BERLIN: German RWE recorded a surge in profits following a tax refund from the German government, with the German utility confirming its full-year earnings would be at the upper end of its forecast range.
Shares in RWE rose 3 per cent after the company posted half-year net income of €2.7bn, up from €457m last year, after receiving a refund of about €1.7bn from Berlin. Adjusted net income — which does not include the refund — totalled €809m, a 35 per cent rise on 2016.
Adjusted earnings before interest, tax, depreciation and amortisation stood at €3.2bn, compared to €3bn last year. The company confirmed its guidance for the year, saying adjusted ebitda would be at the upper end of its forecast range of €5.4bn-€5.7bn.
Germany’s constitutional court ruled in June that a nuclear fuel tax imposed on the utilities had been illegal, opening the way for RWE, Eon and EnBW to claim at least €6.3bn in reimbursements.
The decision was a rare piece of good news for a sector that has struggled since Chancellor Angela Merkel’s decision in the aftermath of the Fukushima disaster in March 2011 to shut down Germany’s nuclear power stations.
RWE announced shortly after the court’s ruling that it would pay more than a third of the tax refund to shareholders in the form of a special dividend of €1 per share, on top of a planned ordinary payout of €0.5 per share.
The company had previously suspended its dividend for two years as its balance sheet came under strain from mounting nuclear clean-up liabilities and the cost of Germany’s Energiewende — the shift from fossil fuels and nuclear to renewable power — which battered the conventional power producers such as RWE and Eon.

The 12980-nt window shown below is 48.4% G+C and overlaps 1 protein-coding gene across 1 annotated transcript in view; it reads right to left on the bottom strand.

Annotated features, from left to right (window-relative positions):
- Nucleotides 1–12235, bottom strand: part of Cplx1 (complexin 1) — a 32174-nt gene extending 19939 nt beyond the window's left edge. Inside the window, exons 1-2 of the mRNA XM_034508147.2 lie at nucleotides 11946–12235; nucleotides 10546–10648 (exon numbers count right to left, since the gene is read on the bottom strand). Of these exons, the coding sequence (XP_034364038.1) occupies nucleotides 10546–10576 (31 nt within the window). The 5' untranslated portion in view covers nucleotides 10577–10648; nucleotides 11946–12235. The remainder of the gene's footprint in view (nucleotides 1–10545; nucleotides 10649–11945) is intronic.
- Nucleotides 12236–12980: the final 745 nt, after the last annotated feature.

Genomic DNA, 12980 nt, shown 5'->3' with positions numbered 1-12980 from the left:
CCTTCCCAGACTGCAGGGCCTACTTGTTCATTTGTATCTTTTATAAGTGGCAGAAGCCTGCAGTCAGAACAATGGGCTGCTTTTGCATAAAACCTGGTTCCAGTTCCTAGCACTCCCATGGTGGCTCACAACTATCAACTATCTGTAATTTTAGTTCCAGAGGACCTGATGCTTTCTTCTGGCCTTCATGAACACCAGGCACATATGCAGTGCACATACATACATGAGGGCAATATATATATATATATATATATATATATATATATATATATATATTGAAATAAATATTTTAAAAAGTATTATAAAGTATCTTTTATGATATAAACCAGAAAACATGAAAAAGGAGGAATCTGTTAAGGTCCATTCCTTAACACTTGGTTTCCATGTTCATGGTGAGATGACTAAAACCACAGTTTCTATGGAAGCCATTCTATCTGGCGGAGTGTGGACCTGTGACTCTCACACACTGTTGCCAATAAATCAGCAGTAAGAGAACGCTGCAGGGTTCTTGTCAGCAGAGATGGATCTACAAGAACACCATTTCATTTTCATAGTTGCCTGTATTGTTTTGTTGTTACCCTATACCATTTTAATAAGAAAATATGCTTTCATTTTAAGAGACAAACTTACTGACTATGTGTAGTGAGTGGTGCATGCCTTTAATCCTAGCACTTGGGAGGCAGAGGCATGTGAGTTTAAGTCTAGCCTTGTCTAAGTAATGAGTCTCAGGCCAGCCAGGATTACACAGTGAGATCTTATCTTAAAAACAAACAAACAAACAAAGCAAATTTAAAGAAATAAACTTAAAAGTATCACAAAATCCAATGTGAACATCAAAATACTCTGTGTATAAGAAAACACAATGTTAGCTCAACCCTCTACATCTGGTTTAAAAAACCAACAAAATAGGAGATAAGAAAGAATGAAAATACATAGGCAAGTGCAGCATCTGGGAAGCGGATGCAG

RWE last year responded to the crisis in the sector by forming a new subsidiary, Innogy, which groups together its renewables business, power grids and retail energy services. The company was listed in Frankfurt in October. RWE, which retains a 74 per cent stake in Innogy, kept hold of the conventional power business.
RWE said the nuclear fuel tax refund helped it reduce net debt by €1.2bn to €21.5bn.
Rolf Martin Schmitz, chief executive, said RWE was “on track” and its financial situation “provides us with a solid foundation for the future”.
“And we made the right decisions in defining our strategy,” he added in a statement.
But performance diverged strongly between divisions. Ebitda in supply and trading was €131m, compared to a loss of €153m last year. But in lignite (“brown coal”) and nuclear, adjusted ebitda fell from €471m last year to €401m, a drop of 15 per cent which the company blamed on lower wholesale electricity prices compared to last year. European power earnings fell to €222m from €316m last year.